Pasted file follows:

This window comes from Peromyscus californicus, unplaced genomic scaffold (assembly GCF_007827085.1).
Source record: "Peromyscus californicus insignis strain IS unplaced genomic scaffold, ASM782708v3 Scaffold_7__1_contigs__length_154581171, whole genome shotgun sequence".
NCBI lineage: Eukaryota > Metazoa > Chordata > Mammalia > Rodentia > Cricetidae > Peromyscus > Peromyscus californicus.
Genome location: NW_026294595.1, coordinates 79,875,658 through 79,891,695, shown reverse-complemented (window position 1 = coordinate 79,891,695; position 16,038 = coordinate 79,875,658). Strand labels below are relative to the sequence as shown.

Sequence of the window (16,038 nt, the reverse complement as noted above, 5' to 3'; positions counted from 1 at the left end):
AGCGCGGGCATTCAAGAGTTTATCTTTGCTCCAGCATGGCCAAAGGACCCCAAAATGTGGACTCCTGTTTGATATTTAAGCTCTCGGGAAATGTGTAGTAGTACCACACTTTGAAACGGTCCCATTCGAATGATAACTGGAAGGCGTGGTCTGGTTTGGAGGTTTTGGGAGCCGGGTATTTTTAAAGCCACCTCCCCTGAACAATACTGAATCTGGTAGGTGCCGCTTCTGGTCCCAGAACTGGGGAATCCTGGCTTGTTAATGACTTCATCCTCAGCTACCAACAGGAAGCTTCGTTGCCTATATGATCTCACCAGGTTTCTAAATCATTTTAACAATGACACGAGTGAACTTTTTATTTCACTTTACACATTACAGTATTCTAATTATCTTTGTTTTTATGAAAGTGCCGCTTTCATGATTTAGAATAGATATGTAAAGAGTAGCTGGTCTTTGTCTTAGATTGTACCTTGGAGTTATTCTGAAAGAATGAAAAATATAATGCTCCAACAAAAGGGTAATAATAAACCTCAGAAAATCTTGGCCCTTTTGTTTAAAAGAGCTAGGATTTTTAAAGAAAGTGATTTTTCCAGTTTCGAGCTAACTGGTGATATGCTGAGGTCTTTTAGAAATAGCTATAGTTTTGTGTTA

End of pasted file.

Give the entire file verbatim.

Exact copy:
This window comes from Peromyscus californicus, unplaced genomic scaffold (assembly GCF_007827085.1).
Source record: "Peromyscus californicus insignis strain IS unplaced genomic scaffold, ASM782708v3 Scaffold_7__1_contigs__length_154581171, whole genome shotgun sequence".
NCBI lineage: Eukaryota > Metazoa > Chordata > Mammalia > Rodentia > Cricetidae > Peromyscus > Peromyscus californicus.
Genome location: NW_026294595.1, coordinates 79,875,658 through 79,891,695, shown reverse-complemented (window position 1 = coordinate 79,891,695; position 16,038 = coordinate 79,875,658). Strand labels below are relative to the sequence as shown.

Sequence of the window (16,038 nt, the reverse complement as noted above, 5' to 3'; positions counted from 1 at the left end):
AGCGCGGGCATTCAAGAGTTTATCTTTGCTCCAGCATGGCCAAAGGACCCCAAAATGTGGACTCCTGTTTGATATTTAAGCTCTCGGGAAATGTGTAGTAGTACCACACTTTGAAACGGTCCCATTCGAATGATAACTGGAAGGCGTGGTCTGGTTTGGAGGTTTTGGGAGCCGGGTATTTTTAAAGCCACCTCCCCTGAACAATACTGAATCTGGTAGGTGCCGCTTCTGGTCCCAGAACTGGGGAATCCTGGCTTGTTAATGACTTCATCCTCAGCTACCAACAGGAAGCTTCGTTGCCTATATGATCTCACCAGGTTTCTAAATCATTTTAACAATGACACGAGTGAACTTTTTATTTCACTTTACACATTACAGTATTCTAATTATCTTTGTTTTTATGAAAGTGCCGCTTTCATGATTTAGAATAGATATGTAAAGAGTAGCTGGTCTTTGTCTTAGATTGTACCTTGGAGTTATTCTGAAAGAATGAAAAATATAATGCTCCAACAAAAGGGTAATAATAAACCTCAGAAAATCTTGGCCCTTTTGTTTAAAAGAGCTAGGATTTTTAAAGAAAGTGATTTTTCCAGTTTCGAGCTAACTGGTGATATGCTGAGGTCTTTTAGAAATAGCTATAGTTTTGTGTTA